During the connection of the participants to the field trial, delays occurred during installation or also due to registration on the platform. In the further course, there were isolated technical malfunctions in the systems or the iMSys infrastructure of connected test persons, which required the installer to travel to the site again to restore functionality. In addition, the COVID-19 pandemic led to an installation stop in the meantime. In order to keep the participants informed about the progress of the project, a regular ALF newsletter was introduced and a “kick-off” event was held in the Altdorf town hall with the project team, participants and the mayor after half of the installations had been completed. These communication measures were continued until the end of the field test, including a results brochure at the end of the project. The regular communication was found to be informative and helpful in a follow-up survey on the field trial among the participants.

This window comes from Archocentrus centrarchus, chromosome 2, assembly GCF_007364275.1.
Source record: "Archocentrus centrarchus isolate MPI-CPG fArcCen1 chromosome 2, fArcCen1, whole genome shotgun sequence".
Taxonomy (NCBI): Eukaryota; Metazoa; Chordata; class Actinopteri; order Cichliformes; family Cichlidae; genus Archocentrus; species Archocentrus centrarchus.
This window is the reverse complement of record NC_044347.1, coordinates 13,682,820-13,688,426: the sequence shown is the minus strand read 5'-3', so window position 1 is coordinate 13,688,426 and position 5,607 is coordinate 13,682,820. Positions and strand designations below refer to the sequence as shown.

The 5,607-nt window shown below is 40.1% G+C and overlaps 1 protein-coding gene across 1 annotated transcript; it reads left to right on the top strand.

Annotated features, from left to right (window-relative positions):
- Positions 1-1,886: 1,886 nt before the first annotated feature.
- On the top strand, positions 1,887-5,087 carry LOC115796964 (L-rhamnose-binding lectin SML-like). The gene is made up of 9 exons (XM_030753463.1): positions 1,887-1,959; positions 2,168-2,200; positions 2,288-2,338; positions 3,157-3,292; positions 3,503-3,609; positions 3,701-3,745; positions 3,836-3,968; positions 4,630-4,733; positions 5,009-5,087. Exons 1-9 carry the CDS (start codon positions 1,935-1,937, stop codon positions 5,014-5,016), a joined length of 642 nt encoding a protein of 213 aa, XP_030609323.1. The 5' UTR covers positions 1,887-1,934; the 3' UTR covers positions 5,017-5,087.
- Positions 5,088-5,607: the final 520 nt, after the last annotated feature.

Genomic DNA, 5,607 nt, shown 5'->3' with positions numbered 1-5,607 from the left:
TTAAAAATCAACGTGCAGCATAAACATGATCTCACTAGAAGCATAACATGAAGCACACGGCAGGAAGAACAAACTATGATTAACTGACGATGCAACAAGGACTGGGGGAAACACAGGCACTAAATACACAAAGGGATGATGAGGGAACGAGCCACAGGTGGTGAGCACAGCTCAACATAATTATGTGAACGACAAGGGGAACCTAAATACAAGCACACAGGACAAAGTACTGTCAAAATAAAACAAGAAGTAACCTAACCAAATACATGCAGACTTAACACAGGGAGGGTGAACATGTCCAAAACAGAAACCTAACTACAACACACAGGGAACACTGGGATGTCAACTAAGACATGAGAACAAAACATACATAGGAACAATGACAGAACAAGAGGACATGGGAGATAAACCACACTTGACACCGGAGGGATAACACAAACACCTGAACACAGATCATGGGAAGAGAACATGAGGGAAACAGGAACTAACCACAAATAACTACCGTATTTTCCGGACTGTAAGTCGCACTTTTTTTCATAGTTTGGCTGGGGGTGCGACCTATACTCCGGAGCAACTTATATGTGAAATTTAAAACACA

Conclusion: Flexibility also applies to the participation concept – reaction to changing conditions is essential
- Integrate leeway in the schedule: In a field trial for testing technology under real conditions, there may be possible delays in the schedule, as in ALF. This must be taken into account accordingly in the planning as a buffer.
- Adapt concept to possible external factors: In order to be able to react to unscheduled external factors (e.g. technical disruptions), the originally defined participation concept should be modifiable to new framework conditions. This includes, for example, changing parameters such as the target number of participants, the frequency and format of information provision or the scope of data collection in such a way that they are both feasible within the framework of the project and sufficient for the project’s success.
- Relevance of regular information: Overall, regular information provision is seen as an extremely relevant element of the participation concept, which also helps to strengthen trust in the project.
Outlook for Part 2 of the series of articles: Digitisation & Sustainability: (How) does it fit together?
In addition to social aspects such as new participation opportunities, the effects of digitalisation measures on the environment play a role in the sustainable design of the energy system. The following part 2 of this series of articles deals with relevant aspects in the field of tension between digitalisation and sustainability with regard to environmental impacts.
This article is part 1 of 3 in the series of articles “Sustainability aspects in the decentralised and digital energy system”.